History of Test Cricket

Although cricket has been played in England since the seventeenth century, test cricket is widely regarded to date back to 1877, marking the moment when cricket moved away from England to being an international sport. The first test match was played between England and Australia in 1877 and the success of the competition gave rise to the Ashes, first played at the Oval in 1882. Today there are ten cricketing test nations, and test cricket is widely regarded as the ultimate measure of ability, ‘testing’ the strength of the best cricketing teams in the world.

Test Nations

There are currently ten nations with official test status designated by the International Cricket Council (ICC) The ten test nations and the date of their initiation into test cricket are :

  • England: March 15, 1877
  • Australia: March 15, 1877
  • South Africa: March 12 1889 (Due to apartheid South Africa were banned from international cricket between 1971 and 1991)
  • West Indies: June 23, 1928
  • New Zealand: January 10, 1930
  • India: June 25, 1932 (before 1947 the Indian team was made up of players from Pakistan and Bangladesh which are now independent test nations)
  • Pakistan: October 16, 1952 (before 1971 Pakistan was made up of players from Bangladesh which is now an independent test nation)
  • Sri Lanka: February 17, 1982
  • Zimbabwe: October 18, 1992
  • Bangladesh: November 10, 2000


Due to the length of test matches, test cricket (unlike One Day matches) is not played in the same way as a multi-team tournament is usually conducted between two nations, with a series of test matches being placed in the host country and umpires being provided by the host teams. Exceptions to the dual-team nature of test cricket came in the 1912 Triangular Tournament, contested between South Africa, England and Australia and the Asian Test Championship held in 1998-99 and 2001-02 between India, Pakistan, Bangladesh and Sri Lanka. Due to the waning popularity of test cricket, however, recent years have seen the introduction of a six-year rotation cycle in which all the test nations play each other over the course of the cycle, with a trophy going to the top ranking team at the end of the six years.

England v Australia

Hosted by Australia at Melbourne Cricket Ground on March 15 1877, the first test match lasted for four days and was played between England and Australia, marking the beginning of a special competitive relationship between the two teams. Captained by James Lillywhite, Australia won the inaugural test match by 45 runs but, by popular demand, a second match was immediately organised for March 31 and this time England were victorious, winning the contest by 4 wickets. After several further matches between England and Australia, the match that is now regarded as the original ‘Ashes’ was played at the Oval in 1882. The match lasted for three days and after a tense game in which one spectator died of a heart attack, Australia beat the English team by just 7 runs.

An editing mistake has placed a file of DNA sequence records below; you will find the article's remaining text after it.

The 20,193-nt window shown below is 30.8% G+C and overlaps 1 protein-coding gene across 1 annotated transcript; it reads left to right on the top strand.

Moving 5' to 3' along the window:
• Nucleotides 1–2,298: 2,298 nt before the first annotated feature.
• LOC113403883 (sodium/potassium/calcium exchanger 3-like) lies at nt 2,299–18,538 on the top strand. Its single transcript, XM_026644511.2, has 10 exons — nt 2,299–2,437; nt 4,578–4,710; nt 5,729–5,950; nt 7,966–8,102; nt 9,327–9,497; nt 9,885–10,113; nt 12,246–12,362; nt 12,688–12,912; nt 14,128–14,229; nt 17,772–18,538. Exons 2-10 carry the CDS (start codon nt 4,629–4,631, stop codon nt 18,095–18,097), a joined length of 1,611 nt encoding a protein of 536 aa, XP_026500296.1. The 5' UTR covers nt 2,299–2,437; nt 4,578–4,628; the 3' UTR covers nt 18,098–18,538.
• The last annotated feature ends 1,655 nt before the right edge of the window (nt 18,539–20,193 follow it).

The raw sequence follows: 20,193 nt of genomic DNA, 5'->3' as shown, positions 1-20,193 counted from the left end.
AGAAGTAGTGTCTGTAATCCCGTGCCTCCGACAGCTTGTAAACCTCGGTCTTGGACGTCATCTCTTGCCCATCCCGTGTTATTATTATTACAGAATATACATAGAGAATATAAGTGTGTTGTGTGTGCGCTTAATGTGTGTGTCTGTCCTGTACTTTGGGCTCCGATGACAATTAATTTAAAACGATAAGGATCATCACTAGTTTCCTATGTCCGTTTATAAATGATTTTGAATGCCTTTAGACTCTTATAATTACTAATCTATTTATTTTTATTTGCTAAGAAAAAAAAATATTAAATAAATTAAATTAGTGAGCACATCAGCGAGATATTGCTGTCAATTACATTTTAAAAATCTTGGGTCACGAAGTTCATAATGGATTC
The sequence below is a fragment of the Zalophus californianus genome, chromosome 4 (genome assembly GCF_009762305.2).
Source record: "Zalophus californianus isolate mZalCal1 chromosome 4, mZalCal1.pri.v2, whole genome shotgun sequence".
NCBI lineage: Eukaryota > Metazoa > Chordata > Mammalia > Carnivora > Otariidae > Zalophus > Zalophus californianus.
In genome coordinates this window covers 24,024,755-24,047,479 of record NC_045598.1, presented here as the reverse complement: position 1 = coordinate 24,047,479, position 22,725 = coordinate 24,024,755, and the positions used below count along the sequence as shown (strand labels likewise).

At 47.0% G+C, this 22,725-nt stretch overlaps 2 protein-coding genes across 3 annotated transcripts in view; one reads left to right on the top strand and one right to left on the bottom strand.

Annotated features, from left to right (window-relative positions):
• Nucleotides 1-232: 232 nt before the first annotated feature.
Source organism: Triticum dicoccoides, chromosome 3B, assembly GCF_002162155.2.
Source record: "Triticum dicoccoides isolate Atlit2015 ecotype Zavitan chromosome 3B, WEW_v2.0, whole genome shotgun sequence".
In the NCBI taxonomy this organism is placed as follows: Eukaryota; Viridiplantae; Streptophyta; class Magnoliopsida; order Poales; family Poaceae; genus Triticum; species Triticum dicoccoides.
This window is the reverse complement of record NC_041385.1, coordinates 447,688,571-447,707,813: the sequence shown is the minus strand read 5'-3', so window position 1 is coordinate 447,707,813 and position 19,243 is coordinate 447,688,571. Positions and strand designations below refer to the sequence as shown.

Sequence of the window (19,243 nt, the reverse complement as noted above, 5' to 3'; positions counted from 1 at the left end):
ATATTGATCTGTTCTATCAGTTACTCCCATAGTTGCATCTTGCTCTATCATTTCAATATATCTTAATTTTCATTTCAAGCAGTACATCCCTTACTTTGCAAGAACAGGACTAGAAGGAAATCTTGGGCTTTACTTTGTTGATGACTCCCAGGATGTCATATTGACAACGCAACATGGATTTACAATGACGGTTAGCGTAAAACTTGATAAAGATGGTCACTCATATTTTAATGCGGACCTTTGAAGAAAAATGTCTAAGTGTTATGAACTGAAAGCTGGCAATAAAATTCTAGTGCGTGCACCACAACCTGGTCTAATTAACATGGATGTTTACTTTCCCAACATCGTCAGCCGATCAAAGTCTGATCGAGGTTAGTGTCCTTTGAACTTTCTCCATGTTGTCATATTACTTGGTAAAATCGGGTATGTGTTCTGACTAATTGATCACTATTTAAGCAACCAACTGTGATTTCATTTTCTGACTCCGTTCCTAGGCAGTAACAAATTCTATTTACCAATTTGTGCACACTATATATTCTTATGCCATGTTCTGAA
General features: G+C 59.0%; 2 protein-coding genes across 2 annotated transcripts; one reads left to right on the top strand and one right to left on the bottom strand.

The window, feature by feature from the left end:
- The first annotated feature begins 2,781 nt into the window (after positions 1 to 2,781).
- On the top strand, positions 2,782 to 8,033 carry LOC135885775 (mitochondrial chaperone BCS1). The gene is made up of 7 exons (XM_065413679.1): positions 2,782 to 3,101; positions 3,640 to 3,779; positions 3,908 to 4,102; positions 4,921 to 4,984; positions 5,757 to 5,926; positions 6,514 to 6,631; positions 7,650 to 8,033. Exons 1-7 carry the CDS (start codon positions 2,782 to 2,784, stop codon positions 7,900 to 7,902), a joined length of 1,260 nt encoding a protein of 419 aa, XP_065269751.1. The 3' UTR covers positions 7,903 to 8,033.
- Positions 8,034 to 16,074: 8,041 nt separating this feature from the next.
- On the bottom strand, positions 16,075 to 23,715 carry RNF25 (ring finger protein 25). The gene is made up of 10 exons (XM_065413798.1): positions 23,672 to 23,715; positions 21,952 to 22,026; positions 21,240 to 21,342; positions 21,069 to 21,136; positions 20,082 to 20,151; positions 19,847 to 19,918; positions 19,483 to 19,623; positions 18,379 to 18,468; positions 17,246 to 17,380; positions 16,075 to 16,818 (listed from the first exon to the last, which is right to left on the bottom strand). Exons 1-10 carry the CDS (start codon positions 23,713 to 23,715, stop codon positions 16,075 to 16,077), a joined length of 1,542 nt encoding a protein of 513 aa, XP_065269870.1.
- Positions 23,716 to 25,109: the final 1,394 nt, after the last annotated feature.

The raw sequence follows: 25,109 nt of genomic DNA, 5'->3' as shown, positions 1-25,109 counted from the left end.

The English Cricket team travelled back to Australia and in 1882/3 the two teams played three test matches which made up what is now recognised as the Ashes series. The series did not start well for England and in the first match Australia beat the English team, eight of whom were amateurs, by 9 wickets. In the second match, however, England were on much stronger form and went on to beat the Australian team by 27 runs. In the deciding third match, England’s lead was even better and they won the match by 69 runs, taking home the urn which had been presented to the team by a group of Melbourne ladies.

The term ‘the ashes’ originated in 1882 when, after England’s defeat by Australia, a journalist from Sporting Times mockingly said of English Cricket that “the body will be cremated and the ashes taken to Australia.” The term stuck and following the article, Hon Ivo Bligh, captain of the English Cricket Team vowed to bring ‘the ashes’ back from their tour around Australia. The historic trophy which is now represented by a Waterford Crystal urn, was presented to Bligh after a social match in Melbourne in 1882 as a symbol of ‘the ashes’ which his team were hoping to regain. After Bligh’s death the urn was bequeathed to the Marylebone Cricket Club museum at Lords and was the inspiration for the official Ashes trophy which was first presented to the Australian Cricket team after their defeat of England in 1998.

Other Test Nations

England’s success in the first Ashes series continued between 1884 and 1889, when England won fourteen of the nineteen test matches contested between the two nations. By the beginning of the nineteenth century, sixty four test matches had been played in total, most of which took place between England and Australia but a few between England and South Africa who became a test nation in 1889. Although South Africa lost every one of their first eight test matches, their presence in the highest level of cricketing competition signified the move of test cricket to other parts of the world. In a series between England and South Africa in 1905/06, the South African team made their mark by beating England 4-1 in a test series hosted by South Africa. In 1912 the first and only triangular tournament took place between South Africa, England and Australia, with England winning the final match against Australia by 244 runs. Although South Africa failed to win any of their matches, they did draw against Australia in the test match played at Trent Bridge from August 5 – 7 1912.

By 1918 the three test nations regularly competed against each other, although after the triangular tournament, the contests were always played between two nations. By 1939 India, the West Indies and New Zealand had also made their test debut, significantly increasing the popularity of test cricket around the world.

Early test matches and series results (1901 – 1939):

  • 1901 – Australia v England: 4-1 (Australia)
  • 1902 – England v Australia: 2-1 (Australia)